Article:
Canadian Plastics

Great Lakes Plastic Cleanup launches new campaign to prevent plastic pollution

Canadian Plastics   

Canadian Plastics Sustainability editor pick

The “Little Bits, Big Problem” initiative encourages Canadians to help stop buildup of plastic in the waterways.

Image Credit: Great Lakes Plastic Cleanup

Just in time for the launch of this year’s boating season, the Great Lakes Plastic Cleanup (GLPC) campaign has kicked off its “Little Bits, Big Problems” anti-pollution push with the introduction of a new public service announcement, designed to encourage communities across Canada to join in the efforts to address plastic pollution in the Great Lakes.

Launched last August, the GLPC brings together partners from across Ontario to take action on the plastic pollution problem on the Canadian side of the Great Lakes, as well as the waterways between and around them. The program’s newest campaign, “Little Bits, Big Problems,” takes a closer look at the cumulative impact of discarded plastics on our waterways and shorelines, including small plastic pieces — one of the most collected items of litter from shoreline cleanups last year.

“While plastics have many economic and societal benefits, they have devastating effects on our Great Lakes and surrounding waterways,” said Mark Fisher, president and CEO, Council of the Great Lakes Region. “Little Bits, Big Problems aims to bring greater awareness and show Ontarians, as well as communities across the eight Great Lakes states, exactly how big of a problem little plastics can add up to be.”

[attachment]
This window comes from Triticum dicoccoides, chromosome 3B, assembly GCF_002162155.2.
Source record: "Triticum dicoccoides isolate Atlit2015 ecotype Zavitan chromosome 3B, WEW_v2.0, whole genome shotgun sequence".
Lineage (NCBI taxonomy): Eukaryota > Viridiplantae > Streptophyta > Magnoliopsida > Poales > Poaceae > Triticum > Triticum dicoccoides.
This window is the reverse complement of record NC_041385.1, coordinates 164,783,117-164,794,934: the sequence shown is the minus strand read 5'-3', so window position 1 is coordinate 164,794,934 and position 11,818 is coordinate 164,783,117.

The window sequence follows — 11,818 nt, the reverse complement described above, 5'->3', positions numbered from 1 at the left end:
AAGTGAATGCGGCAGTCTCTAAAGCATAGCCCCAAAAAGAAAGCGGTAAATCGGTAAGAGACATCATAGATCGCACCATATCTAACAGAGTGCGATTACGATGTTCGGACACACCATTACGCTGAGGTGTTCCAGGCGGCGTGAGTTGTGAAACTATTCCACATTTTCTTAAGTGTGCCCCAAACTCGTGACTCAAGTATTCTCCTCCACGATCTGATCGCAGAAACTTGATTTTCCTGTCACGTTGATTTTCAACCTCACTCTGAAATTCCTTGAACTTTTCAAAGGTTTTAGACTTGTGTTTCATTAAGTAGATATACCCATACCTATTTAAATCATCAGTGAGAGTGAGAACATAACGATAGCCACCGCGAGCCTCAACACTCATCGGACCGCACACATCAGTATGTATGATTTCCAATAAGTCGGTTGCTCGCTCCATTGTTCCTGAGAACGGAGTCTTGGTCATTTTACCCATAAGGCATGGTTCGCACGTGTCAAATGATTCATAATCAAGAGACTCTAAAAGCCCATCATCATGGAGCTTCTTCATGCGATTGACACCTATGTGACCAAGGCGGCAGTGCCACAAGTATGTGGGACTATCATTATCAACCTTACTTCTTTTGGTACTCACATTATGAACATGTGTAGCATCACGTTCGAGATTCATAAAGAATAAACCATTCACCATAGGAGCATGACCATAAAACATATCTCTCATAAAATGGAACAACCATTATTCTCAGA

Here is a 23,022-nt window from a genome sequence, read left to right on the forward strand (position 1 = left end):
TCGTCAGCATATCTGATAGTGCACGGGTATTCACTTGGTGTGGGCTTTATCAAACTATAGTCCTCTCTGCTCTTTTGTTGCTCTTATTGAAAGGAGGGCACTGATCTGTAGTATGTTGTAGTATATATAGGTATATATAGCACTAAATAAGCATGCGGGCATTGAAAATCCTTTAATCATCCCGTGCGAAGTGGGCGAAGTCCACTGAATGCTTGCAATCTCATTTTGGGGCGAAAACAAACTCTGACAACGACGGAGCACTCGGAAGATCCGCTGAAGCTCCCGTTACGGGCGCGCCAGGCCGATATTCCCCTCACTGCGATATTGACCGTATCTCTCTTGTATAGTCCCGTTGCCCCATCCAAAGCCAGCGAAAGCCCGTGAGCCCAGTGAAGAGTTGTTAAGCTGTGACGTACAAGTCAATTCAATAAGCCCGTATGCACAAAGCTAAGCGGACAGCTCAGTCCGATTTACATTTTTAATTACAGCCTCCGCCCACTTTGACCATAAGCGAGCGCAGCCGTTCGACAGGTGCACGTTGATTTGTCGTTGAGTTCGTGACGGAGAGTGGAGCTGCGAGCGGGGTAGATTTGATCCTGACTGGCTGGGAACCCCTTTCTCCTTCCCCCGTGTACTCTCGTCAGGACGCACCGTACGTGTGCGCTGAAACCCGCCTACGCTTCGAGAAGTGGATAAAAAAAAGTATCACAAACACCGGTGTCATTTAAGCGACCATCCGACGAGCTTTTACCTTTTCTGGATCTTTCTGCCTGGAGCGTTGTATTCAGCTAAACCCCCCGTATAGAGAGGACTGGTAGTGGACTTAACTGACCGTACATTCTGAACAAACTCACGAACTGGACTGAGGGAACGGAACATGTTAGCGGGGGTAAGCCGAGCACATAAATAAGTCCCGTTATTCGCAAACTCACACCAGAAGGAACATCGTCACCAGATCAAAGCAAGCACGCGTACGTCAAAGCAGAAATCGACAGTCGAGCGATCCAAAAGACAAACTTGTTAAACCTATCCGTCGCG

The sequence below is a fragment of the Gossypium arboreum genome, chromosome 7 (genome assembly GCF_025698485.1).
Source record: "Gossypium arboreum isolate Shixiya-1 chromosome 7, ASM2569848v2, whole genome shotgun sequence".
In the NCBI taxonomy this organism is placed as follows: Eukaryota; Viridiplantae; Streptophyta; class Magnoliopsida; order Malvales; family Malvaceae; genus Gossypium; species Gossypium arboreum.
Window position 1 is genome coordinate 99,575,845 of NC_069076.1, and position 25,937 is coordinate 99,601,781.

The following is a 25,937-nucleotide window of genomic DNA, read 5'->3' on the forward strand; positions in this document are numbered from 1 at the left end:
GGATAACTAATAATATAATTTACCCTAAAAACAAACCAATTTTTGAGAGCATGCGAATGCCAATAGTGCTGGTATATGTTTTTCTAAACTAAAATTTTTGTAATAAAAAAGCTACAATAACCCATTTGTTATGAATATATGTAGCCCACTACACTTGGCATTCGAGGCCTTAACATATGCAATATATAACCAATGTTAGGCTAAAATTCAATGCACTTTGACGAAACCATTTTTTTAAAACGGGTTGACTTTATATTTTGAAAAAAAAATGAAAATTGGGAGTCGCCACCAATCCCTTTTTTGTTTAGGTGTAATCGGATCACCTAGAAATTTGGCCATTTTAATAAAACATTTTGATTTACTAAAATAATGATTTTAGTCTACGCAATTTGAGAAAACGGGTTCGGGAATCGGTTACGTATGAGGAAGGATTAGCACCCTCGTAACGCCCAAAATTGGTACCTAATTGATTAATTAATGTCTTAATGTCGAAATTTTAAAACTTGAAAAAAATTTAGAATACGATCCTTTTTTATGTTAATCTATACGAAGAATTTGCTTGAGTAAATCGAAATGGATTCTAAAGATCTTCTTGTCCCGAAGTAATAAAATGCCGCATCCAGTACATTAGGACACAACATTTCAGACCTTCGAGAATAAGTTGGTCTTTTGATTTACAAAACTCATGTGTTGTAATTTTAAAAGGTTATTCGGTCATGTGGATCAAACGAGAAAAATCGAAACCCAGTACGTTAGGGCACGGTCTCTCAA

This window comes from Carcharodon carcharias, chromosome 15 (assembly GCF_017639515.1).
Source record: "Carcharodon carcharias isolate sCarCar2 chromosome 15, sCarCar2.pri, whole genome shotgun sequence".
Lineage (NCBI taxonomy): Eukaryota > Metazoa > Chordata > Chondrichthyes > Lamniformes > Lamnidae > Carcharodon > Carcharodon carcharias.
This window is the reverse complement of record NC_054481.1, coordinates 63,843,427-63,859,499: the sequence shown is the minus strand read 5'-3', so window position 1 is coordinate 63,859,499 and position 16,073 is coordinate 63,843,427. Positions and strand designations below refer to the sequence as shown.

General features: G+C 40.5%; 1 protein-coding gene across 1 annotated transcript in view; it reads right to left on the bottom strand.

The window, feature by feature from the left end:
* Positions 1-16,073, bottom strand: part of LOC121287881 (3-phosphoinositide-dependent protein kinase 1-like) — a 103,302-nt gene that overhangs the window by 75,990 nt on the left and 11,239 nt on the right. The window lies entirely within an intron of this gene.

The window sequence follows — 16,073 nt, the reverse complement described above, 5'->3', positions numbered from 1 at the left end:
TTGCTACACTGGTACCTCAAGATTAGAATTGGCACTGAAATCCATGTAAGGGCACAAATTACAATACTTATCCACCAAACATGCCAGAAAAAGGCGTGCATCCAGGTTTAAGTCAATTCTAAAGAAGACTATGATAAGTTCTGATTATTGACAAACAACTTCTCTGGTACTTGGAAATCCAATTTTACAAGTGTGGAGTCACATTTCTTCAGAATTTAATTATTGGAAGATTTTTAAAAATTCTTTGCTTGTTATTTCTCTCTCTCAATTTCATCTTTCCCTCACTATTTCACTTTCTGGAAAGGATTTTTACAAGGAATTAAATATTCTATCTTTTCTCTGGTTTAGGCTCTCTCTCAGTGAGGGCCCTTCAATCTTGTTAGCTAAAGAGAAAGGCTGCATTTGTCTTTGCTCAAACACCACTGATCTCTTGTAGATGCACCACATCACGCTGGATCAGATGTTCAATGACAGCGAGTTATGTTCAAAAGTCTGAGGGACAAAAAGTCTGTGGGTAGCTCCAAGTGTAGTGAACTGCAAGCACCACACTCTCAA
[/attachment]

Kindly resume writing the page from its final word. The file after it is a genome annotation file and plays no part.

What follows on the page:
The launch of the campaign also includes the deployment of the initiative’s two innovative technologies – Seabins and LittaTrap devices – which aim to capture plastic debris along the shorelines and prevent the flow of plastic and other debris from entering the lakes. Research is then conducted on the plastic that is recovered, helping to inform public policy and other actions, including public engagement.


“Plastic is more than just an eyesore when it enters our waterways. Evidence shows that the millions of kilograms that enter the Great Lakes each year are harming wildlife and the important ecosystem on which they depend,” said Christopher Hilkene, CEO, Pollution Probe, one of the GLPC’s founding partners. “The new campaign and PSA come at the perfect time, helping us to expand the GLPC by encouraging more marina and community participation.”

As of April 2021, 26 marinas across the Great Lakes regions have partnered with the initiative to install Seabins and LittaTrap devices, a number that the GLPC hopes to increase significantly by the end of 2021.

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